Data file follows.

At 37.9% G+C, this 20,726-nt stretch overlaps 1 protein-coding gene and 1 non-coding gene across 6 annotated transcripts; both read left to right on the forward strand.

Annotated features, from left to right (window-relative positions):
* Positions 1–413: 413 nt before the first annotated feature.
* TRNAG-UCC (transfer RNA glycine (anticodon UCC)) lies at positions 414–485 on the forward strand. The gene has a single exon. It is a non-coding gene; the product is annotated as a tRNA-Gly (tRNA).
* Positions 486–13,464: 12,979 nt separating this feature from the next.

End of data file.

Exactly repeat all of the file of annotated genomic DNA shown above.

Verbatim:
At 37.9% G+C, this 20,726-nt stretch overlaps 1 protein-coding gene and 1 non-coding gene across 6 annotated transcripts; both read left to right on the forward strand.

Annotated features, from left to right (window-relative positions):
* Positions 1–413: 413 nt before the first annotated feature.
* TRNAG-UCC (transfer RNA glycine (anticodon UCC)) lies at positions 414–485 on the forward strand. The gene has a single exon. It is a non-coding gene; the product is annotated as a tRNA-Gly (tRNA).
* Positions 486–13,464: 12,979 nt separating this feature from the next.